The supremely talented singer died four years ago today
Alexandra Pollard

12:02 23rd July 2015

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23 July 2015: Four years ago today, something happened that the world had been waiting for - with either a sense of sickened anxiety, a half-hearted disinterest, or with a sort of morbid fascination - for many years. Amy Winehouse died.

At 27, Winehouse left behind her a life of tabloid intrusion, pathological battles with alcoholism, eating disorders and depression, and some of the most incredible music of our - or, let's face it, any - time. 

Despite having produced just two albums during her lifetime, those were two flawless, innovative, heartbreaking albums, and they deserve to live on for centuries to come. Here are Winehouse's greatest tracks, ranked. 

  • 11. 'Hey Little Rich Girl': Winehouse's cover of this Specials song shows her fondness for ska and reggae, and reflects the versatility of her musical output on the richly stimulating Back To Black B-sides.

  • 10. 'Valerie' feat. Mark Ronson: Winehouse and Ronson made The Zutons' mildly irritating indie-rock song into something richer and more soulful. Somehow, without changing a single word, Winehouse's delivery injected every line with a million times more bitterness, frustration and regret - all on top of Ronson's irresistibly buoyant instrumental.

  • 9. 'Addicted': The final track on Back To Black has a marvellous juxtaposition. The song, whilst being about smoking cannabis, is performed in a musical style that was popular in an era of pre-hippy conservatism.

  • 8. 'He Can Only Hold Her': Gospel backing choirs that, before now, have lingered in the background of Black To Black, are brought front and centre on 'He Can Only Hold Her', reflecting the diversity of ideas that went into creating her inimitable second album.

  • 7. 'In My Bed': The most intriguing cut from her debut album, Frank. The characteristically big vocal sound - enhanced by a choir of backing singers - is layered with a sense of emphatic playfulness. There's saxophone mixed in throughout, and solos on the outro that perfectly reflects her jazz influence.

  • 6. 'Love Is A Losing Game': The sentiment of the title alone is one resigned to gentle heartbreak, and it's a line that's repeated, with a slow, moving certainty, throughout the song. Despite the beauty of its delicate guitar playing, and adagio strings, it's Winehouse's voice - vulnerable and defiant at the same time - that packs the hardest punch.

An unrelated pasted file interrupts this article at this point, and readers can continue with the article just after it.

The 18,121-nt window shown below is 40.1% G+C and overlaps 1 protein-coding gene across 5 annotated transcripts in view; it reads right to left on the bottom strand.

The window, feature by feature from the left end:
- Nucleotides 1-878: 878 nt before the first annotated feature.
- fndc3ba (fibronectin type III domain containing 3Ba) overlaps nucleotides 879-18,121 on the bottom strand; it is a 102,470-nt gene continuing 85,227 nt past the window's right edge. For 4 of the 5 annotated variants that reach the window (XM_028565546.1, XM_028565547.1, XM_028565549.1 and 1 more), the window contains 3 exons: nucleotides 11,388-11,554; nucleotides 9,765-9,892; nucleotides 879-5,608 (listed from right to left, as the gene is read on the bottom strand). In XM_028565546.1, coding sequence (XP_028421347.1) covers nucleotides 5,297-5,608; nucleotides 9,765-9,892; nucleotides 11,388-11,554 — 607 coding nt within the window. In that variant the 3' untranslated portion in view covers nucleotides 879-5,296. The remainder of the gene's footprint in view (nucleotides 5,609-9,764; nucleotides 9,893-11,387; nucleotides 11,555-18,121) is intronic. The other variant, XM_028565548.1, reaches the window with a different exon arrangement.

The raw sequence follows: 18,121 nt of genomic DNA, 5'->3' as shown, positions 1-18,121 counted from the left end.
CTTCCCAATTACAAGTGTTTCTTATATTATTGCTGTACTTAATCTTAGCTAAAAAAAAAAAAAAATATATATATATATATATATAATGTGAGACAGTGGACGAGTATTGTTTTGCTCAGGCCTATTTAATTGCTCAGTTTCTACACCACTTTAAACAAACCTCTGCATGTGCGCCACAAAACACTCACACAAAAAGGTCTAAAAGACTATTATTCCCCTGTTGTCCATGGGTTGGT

• 5. 'You Know I'm No Good': There's plenty of self-deprecation littered throughout Winehouse's music, but none more so than on this track. On the surface, with its rippling brass drum beat and infectious melody, you might assume a sort of playfulness in the chorus - but it's darker than that, dripping with a sense of inevitability about one's own flaws. "I cheated myself / Like I knew I would, / I told you I was trouble, / You know that I'm no good."

  • 4. 'Stronger Than Me': This is the first single from her debut album, and is a sultry patchwork of influences. Jazz, blues and soul are all present in a contemporary reworking.

  • 3. 'Tears Dry On Their Own': Though there's an attempt at defiance and independence in the song's chorus, Winehouse seems plagued by a sense that her self-doubt and self-destruction will only keep repeating itself. "Even if I stop wanting you / A perspective pushes through, I'll be some next man's other woman soon."

  • 2. 'Rehab': It's hard to listen to this song, once sung and received with such carefree defiance, without feeling a pang of regret. You'll know the chorus of course, but it's this verse that hits the hardest in light of Winehouse's fate: "I'm gonna lose my baby / So I always keep a bottle near. / He said, 'I just think you're depressed.' / This me: 'Yeah, baby, and the rest.'"

  • 1. 'Back to Black': 'Rehab' might have catapulted Winehouse to the reluctant global superstardom with which she struggled until the end, but it's 'Back To Black' that encapsulates her talent for raw, devastating poeticism and fluid, emotive vocals. Besides, is there an opening line more unapologetic and impactful than, "He left no time to regret / Kept his dick wet / With his same old safe bet"?

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Photo: WENN